I went with a SkyTrak Launch Monitor and the TGC software and can now play over 100,000 courses including Augusta, Pebble Beach, Bethpage Black, Whistling Straits. St. Andrews and many other of the top 100 courses in the world.

This golf simulator setup, which is more affordable that you might imagine, has been a game changer.  I can now play golf everyday of the year regardless of rain, snow, cold weather or time of day.  I can practice or play rounds of golf.  I can stand in the 11th fairway at Augusta and with the auto-rewind feature I am able to practice my approach shots from various differences.

It is worth checking out through Rain or Shine Golf as they offer some incredible packages along with financing offers that are difficult to beat.

Some direct links to Rain or Shine Golf for pricing and financing:

One last thing that has helped me gain significant distance is the SuperSpeed Training System.  This overspeed based system where you train every other day for about 10-15 minutes with different swing sticks can help you increase your swing speed by 5-8% which can be 20-30 yards.  Who wouldn’t want an extra 20-30 yards.  Plus it helps improve your mechanics.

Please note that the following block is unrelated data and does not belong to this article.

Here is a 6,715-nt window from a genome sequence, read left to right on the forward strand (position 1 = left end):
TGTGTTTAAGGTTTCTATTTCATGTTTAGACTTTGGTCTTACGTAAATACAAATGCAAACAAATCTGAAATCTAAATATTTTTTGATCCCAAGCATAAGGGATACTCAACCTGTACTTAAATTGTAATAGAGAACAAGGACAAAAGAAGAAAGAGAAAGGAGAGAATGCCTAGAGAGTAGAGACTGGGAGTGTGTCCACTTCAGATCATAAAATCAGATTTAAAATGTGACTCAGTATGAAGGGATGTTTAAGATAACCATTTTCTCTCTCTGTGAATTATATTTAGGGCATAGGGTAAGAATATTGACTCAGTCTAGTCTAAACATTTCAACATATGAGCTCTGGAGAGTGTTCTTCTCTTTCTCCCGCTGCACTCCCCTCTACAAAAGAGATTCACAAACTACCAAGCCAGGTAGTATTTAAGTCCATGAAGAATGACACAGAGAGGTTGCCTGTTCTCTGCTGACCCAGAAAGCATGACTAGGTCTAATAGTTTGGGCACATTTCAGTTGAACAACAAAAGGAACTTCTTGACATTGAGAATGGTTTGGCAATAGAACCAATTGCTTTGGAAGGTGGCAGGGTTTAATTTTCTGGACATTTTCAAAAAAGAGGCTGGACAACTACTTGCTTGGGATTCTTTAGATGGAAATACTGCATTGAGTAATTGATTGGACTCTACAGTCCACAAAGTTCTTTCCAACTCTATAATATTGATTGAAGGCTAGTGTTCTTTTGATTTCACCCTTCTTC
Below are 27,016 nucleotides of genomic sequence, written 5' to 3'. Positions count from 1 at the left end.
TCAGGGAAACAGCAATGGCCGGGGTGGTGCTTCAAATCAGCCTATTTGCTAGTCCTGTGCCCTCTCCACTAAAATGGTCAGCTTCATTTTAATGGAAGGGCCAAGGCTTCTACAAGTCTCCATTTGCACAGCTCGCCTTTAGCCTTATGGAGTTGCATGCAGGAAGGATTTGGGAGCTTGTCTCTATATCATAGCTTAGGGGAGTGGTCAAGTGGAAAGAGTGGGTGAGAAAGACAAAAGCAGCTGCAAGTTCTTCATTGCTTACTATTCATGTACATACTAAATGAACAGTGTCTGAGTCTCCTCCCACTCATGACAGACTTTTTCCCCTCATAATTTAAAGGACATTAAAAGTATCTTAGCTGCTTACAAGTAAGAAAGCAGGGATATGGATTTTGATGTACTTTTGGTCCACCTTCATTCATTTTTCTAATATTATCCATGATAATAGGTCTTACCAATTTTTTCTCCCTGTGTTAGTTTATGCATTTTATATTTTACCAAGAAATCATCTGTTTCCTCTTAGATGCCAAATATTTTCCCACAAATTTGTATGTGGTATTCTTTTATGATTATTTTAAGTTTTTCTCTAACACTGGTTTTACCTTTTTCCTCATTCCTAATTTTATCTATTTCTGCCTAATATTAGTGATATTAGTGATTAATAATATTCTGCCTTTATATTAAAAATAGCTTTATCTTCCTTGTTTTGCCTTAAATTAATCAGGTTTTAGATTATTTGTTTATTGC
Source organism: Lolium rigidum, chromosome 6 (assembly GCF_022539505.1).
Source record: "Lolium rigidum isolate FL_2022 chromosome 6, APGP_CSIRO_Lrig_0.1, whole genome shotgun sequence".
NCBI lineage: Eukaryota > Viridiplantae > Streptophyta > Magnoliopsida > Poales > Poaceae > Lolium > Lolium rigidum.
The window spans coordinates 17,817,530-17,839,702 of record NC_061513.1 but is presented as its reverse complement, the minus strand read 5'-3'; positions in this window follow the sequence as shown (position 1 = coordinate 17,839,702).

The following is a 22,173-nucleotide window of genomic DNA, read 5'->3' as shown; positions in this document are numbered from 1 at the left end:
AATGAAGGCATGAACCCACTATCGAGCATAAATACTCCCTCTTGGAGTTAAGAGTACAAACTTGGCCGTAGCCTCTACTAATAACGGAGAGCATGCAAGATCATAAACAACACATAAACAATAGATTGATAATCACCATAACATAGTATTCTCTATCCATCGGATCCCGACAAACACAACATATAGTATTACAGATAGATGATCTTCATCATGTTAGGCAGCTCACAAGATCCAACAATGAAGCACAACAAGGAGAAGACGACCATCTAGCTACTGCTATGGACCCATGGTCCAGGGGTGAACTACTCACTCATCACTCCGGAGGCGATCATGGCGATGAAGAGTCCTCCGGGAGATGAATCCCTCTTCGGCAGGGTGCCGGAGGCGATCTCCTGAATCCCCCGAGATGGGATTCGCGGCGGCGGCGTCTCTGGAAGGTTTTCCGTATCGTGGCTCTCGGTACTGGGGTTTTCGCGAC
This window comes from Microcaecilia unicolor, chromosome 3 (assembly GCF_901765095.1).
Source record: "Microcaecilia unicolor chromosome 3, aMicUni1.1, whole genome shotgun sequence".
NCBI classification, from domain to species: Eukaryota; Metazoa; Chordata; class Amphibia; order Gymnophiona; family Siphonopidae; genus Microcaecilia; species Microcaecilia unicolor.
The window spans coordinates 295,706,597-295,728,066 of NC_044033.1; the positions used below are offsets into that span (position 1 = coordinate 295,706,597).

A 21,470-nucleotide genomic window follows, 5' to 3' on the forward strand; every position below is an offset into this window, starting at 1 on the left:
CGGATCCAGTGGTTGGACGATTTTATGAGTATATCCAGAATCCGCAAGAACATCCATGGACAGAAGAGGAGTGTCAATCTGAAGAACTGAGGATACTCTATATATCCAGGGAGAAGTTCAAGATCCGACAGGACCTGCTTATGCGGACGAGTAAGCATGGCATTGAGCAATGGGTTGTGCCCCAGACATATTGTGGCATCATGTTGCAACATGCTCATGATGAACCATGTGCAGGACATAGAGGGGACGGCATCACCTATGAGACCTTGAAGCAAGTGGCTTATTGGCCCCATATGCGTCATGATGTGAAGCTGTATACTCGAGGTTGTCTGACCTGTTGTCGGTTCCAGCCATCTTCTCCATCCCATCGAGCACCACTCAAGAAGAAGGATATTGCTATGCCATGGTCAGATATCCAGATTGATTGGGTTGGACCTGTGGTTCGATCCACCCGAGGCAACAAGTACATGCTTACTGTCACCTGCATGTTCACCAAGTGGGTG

SuperSpeed Golf – Use Discount Code Golfjourney365 for some savings!

Take Action – What You Can Do Today to Get Better

What does this mean for you?  I believe in the following recipe to get better:

1 – Improve your motion in the golf swing by identifying a golf instructor.  Here are some options:

Here is a list of golf instructors that we have reviewed:

2 – Train to swing faster and improve your swing speed.  Here are some options:

Looking to gain more Speed and Distance in your swing. Two Options:

3 – Understand course strategy and work to break through your next barrier.  Here is a series on breaking through:

We have provided guides on how to break 100, 90, 80 and 70. Check out more below, if interested.

4 – Practice Frequently

Did you know that I build a golf simulator in my garage and have played over 500 rounds of golf on my SkyTrak system?  It has been a game changer and one worth checking out. Here are some of my other posts on golf simulators frequently asked questions: